In the crypts, Tyrion is still all the way in his feelings about being left out of the battle and has to be straightened out by Sansa. The two share a moment of understanding and compassion, but Missandei is also there and is not here for the two showing anything less than proper deference for her girl Dany. In the Godswood, Bran connects to the wi-fi and wargs into his flock of ravens, presumably to draw out the Night King, who we’ve felt but not seen up to this point in the episode. He reacts in kind by telepathically commanding his forces to choke out the fire guarding the castle by piling their own lemming bodies onto it and forming a bridge of corpses before finally descending from the skies on Viserion to find Bran.
The dead breach the castle and everybody is in trouble now. The Hound, who hates fire even more than the wights, found himself a nice little corner to cry in until Beric tells him that his baby girl Arya is still fighting and he runs off to save her. Big Bear Lyanna Mormont is in the courtyard handling her business but has the misfortune to run across an undead Giant who keeps that block hand strong and Mutombo-swats her away. Undeterred, Lyanna runs up on him axe in hand but is gripped up, and as the giant is crushing the life out of her she goes out like a true G and stabs him in the eye with a dragonglass dagger, taking the Hulk with her.
Inside the castle, Arya lurks her way around trying to hide and catch her breath for a moment, but runs smack dab into a Wights-Only library. Quiet as a shadow, she flits around the room evading her doom, but in the most zombie-ish scene yet, the dead still come pouring out and the terror takes her as she has to run, chased by a horde and already down her weapon. Arya is finally found by the Hound and Beric, the latter of whom is stabbed repeatedly as he covers their escape. As the trio find a safe room, Dondarrion dies for a final time where the waiting Melisandre opines it was his purpose to deliver Arya here. Reciting the prediction made the last time they saw each other in season three, when the Red Woman took Gendry, she mentions the eyes Arya will shut forever, “brown eyes, green eyes…and blue eyes.” Arya (and the rest of us) hit the Wee-Bey gif as the full meaning of the prophecy becomes clear, and she wasn’t even mad Melisandre’s name was still in Gendry’s phone.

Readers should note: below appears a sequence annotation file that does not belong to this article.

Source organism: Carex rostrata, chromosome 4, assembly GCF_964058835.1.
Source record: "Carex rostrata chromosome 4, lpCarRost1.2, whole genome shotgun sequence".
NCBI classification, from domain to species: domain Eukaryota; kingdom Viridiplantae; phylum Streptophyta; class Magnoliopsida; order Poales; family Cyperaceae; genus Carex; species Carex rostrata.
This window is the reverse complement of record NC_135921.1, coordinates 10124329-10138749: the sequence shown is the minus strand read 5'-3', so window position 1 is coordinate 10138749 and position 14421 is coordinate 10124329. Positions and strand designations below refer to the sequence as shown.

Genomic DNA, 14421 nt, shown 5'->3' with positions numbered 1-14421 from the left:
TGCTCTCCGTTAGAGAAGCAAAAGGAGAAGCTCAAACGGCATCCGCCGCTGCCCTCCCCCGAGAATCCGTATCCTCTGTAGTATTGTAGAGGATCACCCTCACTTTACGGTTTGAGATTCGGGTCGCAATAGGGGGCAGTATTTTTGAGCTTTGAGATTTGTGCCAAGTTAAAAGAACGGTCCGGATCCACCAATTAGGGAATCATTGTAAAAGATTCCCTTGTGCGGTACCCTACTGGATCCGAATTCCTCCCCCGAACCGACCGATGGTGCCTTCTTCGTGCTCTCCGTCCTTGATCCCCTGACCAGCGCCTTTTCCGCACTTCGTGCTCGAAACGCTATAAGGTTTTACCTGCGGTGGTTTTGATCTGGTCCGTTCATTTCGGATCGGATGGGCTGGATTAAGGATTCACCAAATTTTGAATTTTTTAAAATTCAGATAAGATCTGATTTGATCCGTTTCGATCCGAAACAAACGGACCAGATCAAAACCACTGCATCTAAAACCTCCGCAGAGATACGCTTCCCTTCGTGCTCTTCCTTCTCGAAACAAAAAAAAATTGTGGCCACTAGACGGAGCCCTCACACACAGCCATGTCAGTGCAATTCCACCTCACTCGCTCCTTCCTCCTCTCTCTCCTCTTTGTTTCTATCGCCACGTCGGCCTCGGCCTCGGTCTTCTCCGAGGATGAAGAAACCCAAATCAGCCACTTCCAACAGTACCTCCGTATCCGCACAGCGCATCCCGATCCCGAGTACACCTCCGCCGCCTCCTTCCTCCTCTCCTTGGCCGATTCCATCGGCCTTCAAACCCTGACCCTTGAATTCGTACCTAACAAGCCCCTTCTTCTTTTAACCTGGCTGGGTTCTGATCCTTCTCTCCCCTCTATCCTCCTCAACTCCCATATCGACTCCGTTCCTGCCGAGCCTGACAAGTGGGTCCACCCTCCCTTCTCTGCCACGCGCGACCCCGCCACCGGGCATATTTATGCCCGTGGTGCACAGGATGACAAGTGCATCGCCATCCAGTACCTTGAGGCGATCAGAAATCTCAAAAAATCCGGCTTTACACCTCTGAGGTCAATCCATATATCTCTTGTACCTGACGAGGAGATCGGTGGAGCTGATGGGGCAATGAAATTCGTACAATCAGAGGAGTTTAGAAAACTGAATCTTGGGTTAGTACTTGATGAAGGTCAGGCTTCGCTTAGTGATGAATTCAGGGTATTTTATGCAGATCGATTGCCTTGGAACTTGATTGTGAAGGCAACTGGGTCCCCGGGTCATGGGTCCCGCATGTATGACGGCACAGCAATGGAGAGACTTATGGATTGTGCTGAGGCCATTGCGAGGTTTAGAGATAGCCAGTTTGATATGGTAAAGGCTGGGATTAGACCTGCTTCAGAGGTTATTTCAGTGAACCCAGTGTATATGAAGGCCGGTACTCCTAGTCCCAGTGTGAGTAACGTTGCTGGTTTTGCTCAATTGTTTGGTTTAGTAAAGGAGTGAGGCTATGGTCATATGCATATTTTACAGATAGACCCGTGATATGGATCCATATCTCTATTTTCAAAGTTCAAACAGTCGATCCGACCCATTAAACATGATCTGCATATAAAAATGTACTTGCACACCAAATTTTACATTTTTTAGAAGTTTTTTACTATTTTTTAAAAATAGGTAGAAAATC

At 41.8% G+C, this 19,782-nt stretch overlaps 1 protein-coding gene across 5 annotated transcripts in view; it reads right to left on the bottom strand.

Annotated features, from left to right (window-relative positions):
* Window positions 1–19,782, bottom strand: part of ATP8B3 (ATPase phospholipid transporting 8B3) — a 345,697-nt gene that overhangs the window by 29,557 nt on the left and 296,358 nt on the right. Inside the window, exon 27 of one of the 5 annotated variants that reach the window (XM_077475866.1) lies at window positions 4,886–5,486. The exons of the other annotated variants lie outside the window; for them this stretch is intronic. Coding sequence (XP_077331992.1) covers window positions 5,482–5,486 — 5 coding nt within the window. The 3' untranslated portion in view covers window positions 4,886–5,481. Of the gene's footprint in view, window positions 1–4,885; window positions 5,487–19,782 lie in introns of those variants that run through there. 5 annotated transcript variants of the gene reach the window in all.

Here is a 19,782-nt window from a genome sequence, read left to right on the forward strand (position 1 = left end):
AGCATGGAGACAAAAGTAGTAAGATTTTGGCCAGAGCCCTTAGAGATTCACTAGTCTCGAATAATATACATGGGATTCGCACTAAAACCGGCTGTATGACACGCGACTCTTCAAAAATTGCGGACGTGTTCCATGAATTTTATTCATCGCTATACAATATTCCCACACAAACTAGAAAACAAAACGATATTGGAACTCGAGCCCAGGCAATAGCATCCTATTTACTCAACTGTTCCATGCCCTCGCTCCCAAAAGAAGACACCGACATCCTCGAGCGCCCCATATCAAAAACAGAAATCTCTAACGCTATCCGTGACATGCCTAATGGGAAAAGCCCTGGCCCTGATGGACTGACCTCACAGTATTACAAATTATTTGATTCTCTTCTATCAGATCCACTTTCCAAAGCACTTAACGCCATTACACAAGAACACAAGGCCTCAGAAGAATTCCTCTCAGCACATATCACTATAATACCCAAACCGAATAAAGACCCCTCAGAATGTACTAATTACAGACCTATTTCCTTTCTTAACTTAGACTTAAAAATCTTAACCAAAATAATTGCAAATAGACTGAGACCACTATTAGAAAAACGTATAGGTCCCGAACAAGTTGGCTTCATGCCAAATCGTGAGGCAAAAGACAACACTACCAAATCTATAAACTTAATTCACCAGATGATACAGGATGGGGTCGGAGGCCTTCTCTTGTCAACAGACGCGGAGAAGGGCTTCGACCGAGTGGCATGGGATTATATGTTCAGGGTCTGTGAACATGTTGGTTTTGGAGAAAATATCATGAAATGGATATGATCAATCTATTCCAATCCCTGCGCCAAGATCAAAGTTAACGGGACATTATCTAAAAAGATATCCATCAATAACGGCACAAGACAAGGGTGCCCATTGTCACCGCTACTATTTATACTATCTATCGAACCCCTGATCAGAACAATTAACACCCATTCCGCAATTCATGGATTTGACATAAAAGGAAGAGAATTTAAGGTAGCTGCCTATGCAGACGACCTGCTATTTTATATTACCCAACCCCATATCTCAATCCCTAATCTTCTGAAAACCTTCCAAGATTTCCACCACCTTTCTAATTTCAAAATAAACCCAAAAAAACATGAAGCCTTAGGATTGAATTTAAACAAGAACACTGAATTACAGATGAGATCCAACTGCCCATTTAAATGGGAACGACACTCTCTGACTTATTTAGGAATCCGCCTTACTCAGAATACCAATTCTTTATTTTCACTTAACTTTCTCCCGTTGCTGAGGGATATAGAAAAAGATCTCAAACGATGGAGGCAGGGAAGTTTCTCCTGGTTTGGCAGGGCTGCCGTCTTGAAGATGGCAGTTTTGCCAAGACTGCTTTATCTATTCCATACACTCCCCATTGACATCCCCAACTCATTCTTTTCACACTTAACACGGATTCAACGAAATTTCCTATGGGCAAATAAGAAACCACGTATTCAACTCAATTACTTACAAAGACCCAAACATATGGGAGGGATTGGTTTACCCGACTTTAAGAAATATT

We finally get a dragon battle as Rhaegal and Drogon take on their brother, with Dany even knocking the Night King off of Viserion. She goes for the win and Drogon hits him point blank with about 30 seconds of dragon fire…to which the white walker steps out of smiling. Welp! My man is completely unbothered like she gave him a free trip to the sauna, and keeps walking towards Bran. Jon gives chase with Longclaw, trying to end it by killing him, but before he can get there the Night King turns around and raises the dead again. Petty!